Khadijah was the daughter of an extremely successful caravan merchant. When she was 32, her father died and she inherited the business. Khadijah, now wealthy, received endless marriage proposals, but she had already buried two husbands. Not wanting to go through that a third time, she swore she would never marry again.
A few years passed. Khadijah was still looking for a man she could trust to accompany her caravans. Someone suggested Muhammad, a distant relative of hers; he was said to be scrupulously honest. Khadijah decided to give him a try. She sent him out with a caravan to Syria. When he returned with double the profits Khadijah had expected, she was impressed. By the third successful trip, Khadijah was the one proposing marriage to the 25-year-old Muhammad. He accepted.
Muhammad was a serious young man. In 610, when he was 40, he was praying in a cave. The Archangel Gabriel visited him. Frightened, Muhammad returned home to Khadijah. She told him this was meant to be. He began telling everyone they should return to the true religion of Abraham. It was a message that rich Meccans did not want to hear. After years of preaching, Muhammad had only a small following of believers. The truest was Khadijah.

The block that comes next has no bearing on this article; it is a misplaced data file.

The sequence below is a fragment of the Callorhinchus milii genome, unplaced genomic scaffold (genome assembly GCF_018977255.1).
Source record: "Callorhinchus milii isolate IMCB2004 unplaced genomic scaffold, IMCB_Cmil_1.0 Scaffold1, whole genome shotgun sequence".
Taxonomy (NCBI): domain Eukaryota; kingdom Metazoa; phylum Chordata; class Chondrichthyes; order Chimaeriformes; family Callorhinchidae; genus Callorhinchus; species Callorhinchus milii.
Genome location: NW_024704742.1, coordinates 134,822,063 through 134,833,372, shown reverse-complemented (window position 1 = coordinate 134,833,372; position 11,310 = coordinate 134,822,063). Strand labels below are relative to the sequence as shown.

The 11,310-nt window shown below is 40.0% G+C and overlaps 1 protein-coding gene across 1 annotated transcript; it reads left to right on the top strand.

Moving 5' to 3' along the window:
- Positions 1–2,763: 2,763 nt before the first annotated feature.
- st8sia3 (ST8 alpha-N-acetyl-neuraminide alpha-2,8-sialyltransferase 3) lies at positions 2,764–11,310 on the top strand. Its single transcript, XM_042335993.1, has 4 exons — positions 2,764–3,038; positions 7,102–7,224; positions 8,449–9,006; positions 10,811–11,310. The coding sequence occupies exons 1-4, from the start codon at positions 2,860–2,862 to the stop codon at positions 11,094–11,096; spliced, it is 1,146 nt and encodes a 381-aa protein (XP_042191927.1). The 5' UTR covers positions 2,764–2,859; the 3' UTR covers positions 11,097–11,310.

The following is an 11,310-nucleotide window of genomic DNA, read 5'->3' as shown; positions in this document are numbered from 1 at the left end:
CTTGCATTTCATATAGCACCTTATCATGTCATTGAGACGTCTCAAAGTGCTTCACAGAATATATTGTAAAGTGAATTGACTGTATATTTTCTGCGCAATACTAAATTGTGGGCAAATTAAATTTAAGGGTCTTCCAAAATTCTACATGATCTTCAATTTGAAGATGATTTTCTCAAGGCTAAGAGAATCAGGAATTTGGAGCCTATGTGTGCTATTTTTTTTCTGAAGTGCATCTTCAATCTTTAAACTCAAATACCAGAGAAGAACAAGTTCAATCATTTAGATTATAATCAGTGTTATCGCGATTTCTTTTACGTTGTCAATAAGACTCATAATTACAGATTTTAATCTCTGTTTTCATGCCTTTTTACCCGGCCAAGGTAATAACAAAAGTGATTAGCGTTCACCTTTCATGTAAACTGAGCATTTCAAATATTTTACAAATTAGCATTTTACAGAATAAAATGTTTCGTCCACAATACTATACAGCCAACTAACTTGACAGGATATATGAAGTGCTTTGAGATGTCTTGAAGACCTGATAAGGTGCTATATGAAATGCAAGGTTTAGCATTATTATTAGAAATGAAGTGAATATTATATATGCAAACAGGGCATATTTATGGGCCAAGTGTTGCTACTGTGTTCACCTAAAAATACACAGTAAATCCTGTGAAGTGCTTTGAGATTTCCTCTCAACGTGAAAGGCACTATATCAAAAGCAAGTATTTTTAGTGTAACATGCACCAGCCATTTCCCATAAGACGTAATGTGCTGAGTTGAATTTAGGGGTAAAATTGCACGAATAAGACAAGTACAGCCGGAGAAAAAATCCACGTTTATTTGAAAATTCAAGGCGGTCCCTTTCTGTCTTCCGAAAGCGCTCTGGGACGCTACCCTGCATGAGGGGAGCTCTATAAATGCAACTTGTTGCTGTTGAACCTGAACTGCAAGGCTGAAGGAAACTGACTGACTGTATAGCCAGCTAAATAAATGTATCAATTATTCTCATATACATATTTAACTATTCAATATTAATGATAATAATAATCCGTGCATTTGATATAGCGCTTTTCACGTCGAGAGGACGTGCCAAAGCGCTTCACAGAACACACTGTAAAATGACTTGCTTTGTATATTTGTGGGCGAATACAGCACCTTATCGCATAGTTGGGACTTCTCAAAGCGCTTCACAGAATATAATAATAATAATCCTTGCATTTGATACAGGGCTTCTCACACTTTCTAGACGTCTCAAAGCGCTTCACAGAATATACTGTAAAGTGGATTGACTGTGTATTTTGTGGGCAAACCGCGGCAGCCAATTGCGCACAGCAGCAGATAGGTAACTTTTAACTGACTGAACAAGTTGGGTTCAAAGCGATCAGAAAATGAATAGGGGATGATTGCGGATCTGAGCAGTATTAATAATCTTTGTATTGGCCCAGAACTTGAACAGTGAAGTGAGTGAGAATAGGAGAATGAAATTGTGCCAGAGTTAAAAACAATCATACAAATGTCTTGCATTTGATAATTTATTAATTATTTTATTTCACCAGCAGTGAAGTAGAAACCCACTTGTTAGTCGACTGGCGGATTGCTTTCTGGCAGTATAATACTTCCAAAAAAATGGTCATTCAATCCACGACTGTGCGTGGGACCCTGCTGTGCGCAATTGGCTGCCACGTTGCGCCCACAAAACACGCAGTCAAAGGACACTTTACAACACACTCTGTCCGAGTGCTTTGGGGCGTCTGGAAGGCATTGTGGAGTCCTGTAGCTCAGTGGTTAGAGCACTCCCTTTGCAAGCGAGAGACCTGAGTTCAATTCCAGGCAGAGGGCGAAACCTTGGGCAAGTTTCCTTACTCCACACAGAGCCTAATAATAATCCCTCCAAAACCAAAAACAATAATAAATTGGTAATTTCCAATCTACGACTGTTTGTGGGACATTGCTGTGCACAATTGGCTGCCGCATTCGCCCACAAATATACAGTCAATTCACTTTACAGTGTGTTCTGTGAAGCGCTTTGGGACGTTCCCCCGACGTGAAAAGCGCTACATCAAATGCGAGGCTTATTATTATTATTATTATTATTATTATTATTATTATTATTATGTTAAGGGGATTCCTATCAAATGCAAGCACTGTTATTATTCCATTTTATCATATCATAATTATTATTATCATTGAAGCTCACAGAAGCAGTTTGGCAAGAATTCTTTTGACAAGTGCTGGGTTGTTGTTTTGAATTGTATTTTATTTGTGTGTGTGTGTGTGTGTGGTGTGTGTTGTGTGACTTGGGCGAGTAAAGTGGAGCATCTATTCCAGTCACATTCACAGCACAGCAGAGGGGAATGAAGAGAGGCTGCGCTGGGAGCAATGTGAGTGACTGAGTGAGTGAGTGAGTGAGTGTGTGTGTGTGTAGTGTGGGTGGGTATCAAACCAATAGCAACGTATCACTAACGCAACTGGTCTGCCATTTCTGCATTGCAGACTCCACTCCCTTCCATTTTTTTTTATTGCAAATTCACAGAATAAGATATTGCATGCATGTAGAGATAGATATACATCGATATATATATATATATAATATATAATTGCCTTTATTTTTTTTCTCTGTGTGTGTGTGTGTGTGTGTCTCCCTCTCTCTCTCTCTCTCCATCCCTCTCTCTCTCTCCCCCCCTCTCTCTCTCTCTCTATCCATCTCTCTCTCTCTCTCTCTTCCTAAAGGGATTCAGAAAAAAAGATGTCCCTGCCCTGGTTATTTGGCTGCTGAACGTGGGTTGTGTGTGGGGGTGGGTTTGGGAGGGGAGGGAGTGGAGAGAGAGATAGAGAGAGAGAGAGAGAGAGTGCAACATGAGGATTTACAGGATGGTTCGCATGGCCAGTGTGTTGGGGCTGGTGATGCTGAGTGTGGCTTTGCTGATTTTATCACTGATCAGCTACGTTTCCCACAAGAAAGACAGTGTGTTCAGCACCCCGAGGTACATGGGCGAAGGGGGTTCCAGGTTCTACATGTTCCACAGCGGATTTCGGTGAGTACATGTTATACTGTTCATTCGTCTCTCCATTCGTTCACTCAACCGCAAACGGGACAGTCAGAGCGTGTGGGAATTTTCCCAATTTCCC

In 619, Khadijah died of a fever. Three years later, Muhammad decided to move his small group of followers from Mecca to Medina. For the next 23 years, his sect grew little by little, and the Archangel Gabriel kept talking to him. Muhammad wrote down everything the angel said. The writings became the Qur’an, the Holy Book of the new religion, Islam.
When Muhammad died, like Khadijah, of a fever, he left his followers with a problem; Muhammad had no living sons and he had not named a successor. One group, calling themselves Sunnis, believed that the most capable man should take over, and Abu Bakr became the first caliph. The other group believed that the leadership should pass only to one of Muhammad’s relatives. This group, the Shia, chose Ali ibn Abi Talib, the husband of one of Muhammad’s daughter.
Today, one fifth of the world’s population is Muslim; about 90% of the 1.6 billion Muslims are Sunnis. There are many other sects, but the Shia make up the majority of the remaining 10%. The problem remains unresolved.